North Smithfield, RI, September 20, 2013 --(PR.com
)-- In a recent national survey (Institute of Divorce Financial Analysts, August 2013), of nearly 200 divorce planners, only 22% cited “money issues” as the leading cause of divorce. The other two causes, incompatibility and infidelity, came in at 43% and 28% respectively,
To RI divorce planners Kevin Worthley and Susan Dewsnap, both Certified Financial Planner™ practitioners and Certified Divorce Financial Analysts™ with Equitable Divorce Solutions, LLC (EDS), financial problems may be a greater cause of marital strife than the survey indicated. In fact, “incompatibility” causes of divorce could just be a generalization or masking real, underlying money issues.
“Incompatibility is too general of a category,” states Susan Dewsnap, founder of EDS in North Smithfield, RI. “People can be incompatible for many reasons, but in our experience, differences in spending habits, savings goals, attitudes toward debt and risk and other financial subjects that are central to a family’s finances can really put a strain on a marriage and are often a major cause of divorce.”
Marriage as an economic partnership is a core belief at Equitable Divorce Solutions and Dewsnap believes that couples who don’t fully realize their differences about money may have trouble brewing that can lead to marriage problems and divorce later on. “When people get married, they may not fully realize what their spouse’s attitude is toward money or differences between them are overlooked. Once they start living together and sharing income, expenses, budgets and financial goals, these differences often emerge rather quickly. Since money matters are a core component of family life today, we feel that money problems are more of a cause of divorce than meets the eye.”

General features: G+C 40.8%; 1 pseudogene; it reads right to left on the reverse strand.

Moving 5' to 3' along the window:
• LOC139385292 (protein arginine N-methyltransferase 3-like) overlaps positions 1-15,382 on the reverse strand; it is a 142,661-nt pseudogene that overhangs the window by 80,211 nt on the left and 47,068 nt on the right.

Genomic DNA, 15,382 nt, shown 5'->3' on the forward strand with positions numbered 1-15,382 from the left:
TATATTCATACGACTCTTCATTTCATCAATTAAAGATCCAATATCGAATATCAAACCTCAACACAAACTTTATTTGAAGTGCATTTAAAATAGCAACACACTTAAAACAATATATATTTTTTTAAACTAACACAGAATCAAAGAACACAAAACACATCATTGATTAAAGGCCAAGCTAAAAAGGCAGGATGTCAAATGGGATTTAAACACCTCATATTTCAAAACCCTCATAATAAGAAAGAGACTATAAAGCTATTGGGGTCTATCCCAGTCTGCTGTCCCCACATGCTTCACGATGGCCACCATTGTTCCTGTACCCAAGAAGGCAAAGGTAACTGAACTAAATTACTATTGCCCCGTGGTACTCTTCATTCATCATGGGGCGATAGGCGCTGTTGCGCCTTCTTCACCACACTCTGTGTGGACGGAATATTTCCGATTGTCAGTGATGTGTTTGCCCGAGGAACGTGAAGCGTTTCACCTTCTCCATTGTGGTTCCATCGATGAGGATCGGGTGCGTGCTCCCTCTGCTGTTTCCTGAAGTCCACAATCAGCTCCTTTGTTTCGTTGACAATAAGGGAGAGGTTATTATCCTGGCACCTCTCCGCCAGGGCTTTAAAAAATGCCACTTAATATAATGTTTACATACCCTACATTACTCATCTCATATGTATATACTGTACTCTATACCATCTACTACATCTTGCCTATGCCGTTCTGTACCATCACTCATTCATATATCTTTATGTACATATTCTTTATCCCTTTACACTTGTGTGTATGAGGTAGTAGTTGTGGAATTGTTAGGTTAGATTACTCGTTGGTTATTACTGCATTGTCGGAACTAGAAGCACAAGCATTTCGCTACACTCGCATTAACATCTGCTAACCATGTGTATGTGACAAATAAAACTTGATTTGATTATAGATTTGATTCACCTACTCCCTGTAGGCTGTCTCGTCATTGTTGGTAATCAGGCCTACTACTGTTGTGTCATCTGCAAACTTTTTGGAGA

Worthley echoes these thoughts. “As divorce planners, we often see the money issues emerge in divorce negotiation meetings, where emotions are often raw and conflicts are just simmering below the surface, ready to burst out. If money problems are a cause of their conflict, it doesn’t take much in the discussion to bring these topics out. Since we observe so many cases where money is a big problem wedge in the marriage, we feel the survey’s results understate how much money problems can be a major cause of divorce.”
Because financial issues and objectives are so important in divorce as well as the future of both spouses, both Dewsnap and Worthley feel that having a qualified financial planner involved in the divorce process is critical. In their view, once the divorce process begins, many times it comes down to the money and how the “martial economic partnership” will be unwound. “Depending upon differences in incomes, the assets involved and even the ages of the two spouses, there may be more than one way to divide the marital assets and income,” says Worthley. “While child support is often a state-mandated figure, many times there are alternative solutions to sticking points over spousal support amounts or what assets go to each spouse. Part of our job is to explore those alternatives and craft solutions that could be acceptable to both spouses for their futures, given what marital resources they have.” “In addition,” says Dewsnap, “we often help one or both spouses avoid serious financial or tax mistakes in asset division and when needed, counsel them on whether their future financial ‘wants’ are affordable or not.”
For more information about Equitable Divorce Solutions, LLC and how a CDFA™ professional can help in divorce situations, visit www.equitable-divorce-solutions.com